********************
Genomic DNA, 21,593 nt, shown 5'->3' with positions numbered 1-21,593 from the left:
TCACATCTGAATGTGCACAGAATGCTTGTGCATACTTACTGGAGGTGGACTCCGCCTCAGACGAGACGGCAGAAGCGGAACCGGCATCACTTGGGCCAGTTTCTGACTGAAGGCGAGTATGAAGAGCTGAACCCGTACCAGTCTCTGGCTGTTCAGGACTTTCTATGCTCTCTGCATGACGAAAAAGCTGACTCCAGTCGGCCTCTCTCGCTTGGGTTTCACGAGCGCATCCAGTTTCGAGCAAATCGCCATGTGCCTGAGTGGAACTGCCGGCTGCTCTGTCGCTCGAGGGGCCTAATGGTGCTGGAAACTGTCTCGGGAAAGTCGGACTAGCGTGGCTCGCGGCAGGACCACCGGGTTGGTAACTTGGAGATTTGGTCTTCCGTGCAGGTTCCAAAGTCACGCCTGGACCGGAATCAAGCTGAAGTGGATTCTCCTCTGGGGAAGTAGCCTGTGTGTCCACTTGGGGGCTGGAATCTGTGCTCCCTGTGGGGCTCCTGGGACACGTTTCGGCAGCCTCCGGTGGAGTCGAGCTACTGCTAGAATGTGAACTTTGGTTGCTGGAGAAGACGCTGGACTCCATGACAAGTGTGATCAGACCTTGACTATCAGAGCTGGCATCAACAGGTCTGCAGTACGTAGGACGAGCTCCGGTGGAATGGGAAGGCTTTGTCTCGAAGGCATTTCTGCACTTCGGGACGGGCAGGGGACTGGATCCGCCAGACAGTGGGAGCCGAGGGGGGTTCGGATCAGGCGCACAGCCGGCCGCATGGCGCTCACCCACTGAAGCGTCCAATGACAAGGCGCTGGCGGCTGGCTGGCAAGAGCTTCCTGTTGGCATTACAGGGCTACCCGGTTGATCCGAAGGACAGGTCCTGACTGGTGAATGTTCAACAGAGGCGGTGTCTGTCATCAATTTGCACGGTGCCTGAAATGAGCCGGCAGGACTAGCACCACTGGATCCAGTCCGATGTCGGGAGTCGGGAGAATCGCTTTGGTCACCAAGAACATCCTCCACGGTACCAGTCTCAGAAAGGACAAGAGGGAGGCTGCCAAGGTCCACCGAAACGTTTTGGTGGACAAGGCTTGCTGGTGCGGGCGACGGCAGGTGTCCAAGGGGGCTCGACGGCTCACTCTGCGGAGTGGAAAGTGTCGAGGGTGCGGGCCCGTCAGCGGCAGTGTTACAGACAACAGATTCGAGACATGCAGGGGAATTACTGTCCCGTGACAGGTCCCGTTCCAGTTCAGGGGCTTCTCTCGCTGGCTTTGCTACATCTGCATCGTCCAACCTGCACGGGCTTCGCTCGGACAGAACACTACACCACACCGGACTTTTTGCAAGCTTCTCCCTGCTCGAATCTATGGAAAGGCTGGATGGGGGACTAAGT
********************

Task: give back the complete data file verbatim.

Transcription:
Genomic DNA, 21,593 nt, shown 5'->3' with positions numbered 1-21,593 from the left:
TCACATCTGAATGTGCACAGAATGCTTGTGCATACTTACTGGAGGTGGACTCCGCCTCAGACGAGACGGCAGAAGCGGAACCGGCATCACTTGGGCCAGTTTCTGACTGAAGGCGAGTATGAAGAGCTGAACCCGTACCAGTCTCTGGCTGTTCAGGACTTTCTATGCTCTCTGCATGACGAAAAAGCTGACTCCAGTCGGCCTCTCTCGCTTGGGTTTCACGAGCGCATCCAGTTTCGAGCAAATCGCCATGTGCCTGAGTGGAACTGCCGGCTGCTCTGTCGCTCGAGGGGCCTAATGGTGCTGGAAACTGTCTCGGGAAAGTCGGACTAGCGTGGCTCGCGGCAGGACCACCGGGTTGGTAACTTGGAGATTTGGTCTTCCGTGCAGGTTCCAAAGTCACGCCTGGACCGGAATCAAGCTGAAGTGGATTCTCCTCTGGGGAAGTAGCCTGTGTGTCCACTTGGGGGCTGGAATCTGTGCTCCCTGTGGGGCTCCTGGGACACGTTTCGGCAGCCTCCGGTGGAGTCGAGCTACTGCTAGAATGTGAACTTTGGTTGCTGGAGAAGACGCTGGACTCCATGACAAGTGTGATCAGACCTTGACTATCAGAGCTGGCATCAACAGGTCTGCAGTACGTAGGACGAGCTCCGGTGGAATGGGAAGGCTTTGTCTCGAAGGCATTTCTGCACTTCGGGACGGGCAGGGGACTGGATCCGCCAGACAGTGGGAGCCGAGGGGGGTTCGGATCAGGCGCACAGCCGGCCGCATGGCGCTCACCCACTGAAGCGTCCAATGACAAGGCGCTGGCGGCTGGCTGGCAAGAGCTTCCTGTTGGCATTACAGGGCTACCCGGTTGATCCGAAGGACAGGTCCTGACTGGTGAATGTTCAACAGAGGCGGTGTCTGTCATCAATTTGCACGGTGCCTGAAATGAGCCGGCAGGACTAGCACCACTGGATCCAGTCCGATGTCGGGAGTCGGGAGAATCGCTTTGGTCACCAAGAACATCCTCCACGGTACCAGTCTCAGAAAGGACAAGAGGGAGGCTGCCAAGGTCCACCGAAACGTTTTGGTGGACAAGGCTTGCTGGTGCGGGCGACGGCAGGTGTCCAAGGGGGCTCGACGGCTCACTCTGCGGAGTGGAAAGTGTCGAGGGTGCGGGCCCGTCAGCGGCAGTGTTACAGACAACAGATTCGAGACATGCAGGGGAATTACTGTCCCGTGACAGGTCCCGTTCCAGTTCAGGGGCTTCTCTCGCTGGCTTTGCTACATCTGCATCGTCCAACCTGCACGGGCTTCGCTCGGACAGAACACTACACCACACCGGACTTTTTGCAAGCTTCTCCCTGCTCGAATCTATGGAAAGGCTGGATGGGGGACTAAGT